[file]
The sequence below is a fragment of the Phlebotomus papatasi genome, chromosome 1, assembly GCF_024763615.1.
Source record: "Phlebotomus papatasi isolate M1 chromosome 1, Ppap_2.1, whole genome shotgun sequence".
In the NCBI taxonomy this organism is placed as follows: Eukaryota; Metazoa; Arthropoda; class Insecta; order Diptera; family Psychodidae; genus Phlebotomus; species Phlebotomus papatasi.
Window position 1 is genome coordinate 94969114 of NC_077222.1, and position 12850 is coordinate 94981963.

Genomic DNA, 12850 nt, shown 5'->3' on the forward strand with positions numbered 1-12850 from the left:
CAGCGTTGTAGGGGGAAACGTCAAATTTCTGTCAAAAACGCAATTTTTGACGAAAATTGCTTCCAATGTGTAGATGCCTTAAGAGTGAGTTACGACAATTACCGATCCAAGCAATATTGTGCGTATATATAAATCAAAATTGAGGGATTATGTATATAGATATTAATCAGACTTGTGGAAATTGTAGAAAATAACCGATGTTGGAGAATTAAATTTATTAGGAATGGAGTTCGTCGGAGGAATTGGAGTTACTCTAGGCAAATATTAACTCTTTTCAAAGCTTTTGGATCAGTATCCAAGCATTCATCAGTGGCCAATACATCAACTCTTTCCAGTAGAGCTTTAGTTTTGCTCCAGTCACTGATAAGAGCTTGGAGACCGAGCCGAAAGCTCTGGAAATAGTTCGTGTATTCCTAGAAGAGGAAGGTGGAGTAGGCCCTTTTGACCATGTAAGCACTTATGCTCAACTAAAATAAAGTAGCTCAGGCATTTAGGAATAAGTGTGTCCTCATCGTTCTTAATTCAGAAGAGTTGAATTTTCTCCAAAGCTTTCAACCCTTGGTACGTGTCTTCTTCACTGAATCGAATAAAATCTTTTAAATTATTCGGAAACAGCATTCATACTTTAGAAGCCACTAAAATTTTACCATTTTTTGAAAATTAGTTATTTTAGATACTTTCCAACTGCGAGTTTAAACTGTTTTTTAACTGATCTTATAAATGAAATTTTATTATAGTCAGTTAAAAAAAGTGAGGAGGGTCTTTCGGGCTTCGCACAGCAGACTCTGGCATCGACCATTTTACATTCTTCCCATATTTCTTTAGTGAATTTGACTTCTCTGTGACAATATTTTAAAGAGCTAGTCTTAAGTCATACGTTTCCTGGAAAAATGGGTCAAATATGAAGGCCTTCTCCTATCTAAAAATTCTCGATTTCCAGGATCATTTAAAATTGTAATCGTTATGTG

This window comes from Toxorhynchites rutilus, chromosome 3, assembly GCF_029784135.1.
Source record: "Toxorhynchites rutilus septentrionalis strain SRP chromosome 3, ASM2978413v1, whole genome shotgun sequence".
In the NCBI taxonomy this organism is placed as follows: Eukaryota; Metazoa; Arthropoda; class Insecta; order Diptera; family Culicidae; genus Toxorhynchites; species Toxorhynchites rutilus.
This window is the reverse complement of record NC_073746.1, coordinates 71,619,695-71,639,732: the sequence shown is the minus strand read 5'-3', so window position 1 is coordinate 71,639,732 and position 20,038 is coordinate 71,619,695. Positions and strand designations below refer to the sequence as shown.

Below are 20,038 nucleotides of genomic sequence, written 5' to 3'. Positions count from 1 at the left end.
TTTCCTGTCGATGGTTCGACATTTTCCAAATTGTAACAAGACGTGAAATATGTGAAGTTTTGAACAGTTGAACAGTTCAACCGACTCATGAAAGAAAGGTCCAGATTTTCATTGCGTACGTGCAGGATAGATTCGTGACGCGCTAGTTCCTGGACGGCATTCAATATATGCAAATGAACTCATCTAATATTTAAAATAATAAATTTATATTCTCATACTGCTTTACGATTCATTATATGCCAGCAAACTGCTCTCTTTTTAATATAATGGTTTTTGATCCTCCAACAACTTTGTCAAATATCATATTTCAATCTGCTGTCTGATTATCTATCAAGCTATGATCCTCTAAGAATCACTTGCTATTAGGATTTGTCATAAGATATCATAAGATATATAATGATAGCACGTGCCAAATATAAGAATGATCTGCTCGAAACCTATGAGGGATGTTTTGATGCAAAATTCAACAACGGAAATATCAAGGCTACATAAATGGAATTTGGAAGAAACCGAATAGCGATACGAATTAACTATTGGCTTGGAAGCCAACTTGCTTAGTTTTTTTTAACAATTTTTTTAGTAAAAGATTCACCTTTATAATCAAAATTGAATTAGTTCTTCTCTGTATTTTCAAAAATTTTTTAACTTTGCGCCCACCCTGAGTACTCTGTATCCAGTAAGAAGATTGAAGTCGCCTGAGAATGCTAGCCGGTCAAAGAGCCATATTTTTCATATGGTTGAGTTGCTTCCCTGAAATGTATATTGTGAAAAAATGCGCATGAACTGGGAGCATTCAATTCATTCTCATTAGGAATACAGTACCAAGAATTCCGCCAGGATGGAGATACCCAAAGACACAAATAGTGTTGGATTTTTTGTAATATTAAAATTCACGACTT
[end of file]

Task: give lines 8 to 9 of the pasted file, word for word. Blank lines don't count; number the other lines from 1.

Source record: "Toxorhynchites rutilus septentrionalis strain SRP chromosome 3, ASM2978413v1, whole genome shotgun sequence".
In the NCBI taxonomy this organism is placed as follows: Eukaryota; Metazoa; Arthropoda; class Insecta; order Diptera; family Culicidae; genus Toxorhynchites; species Toxorhynchites rutilus.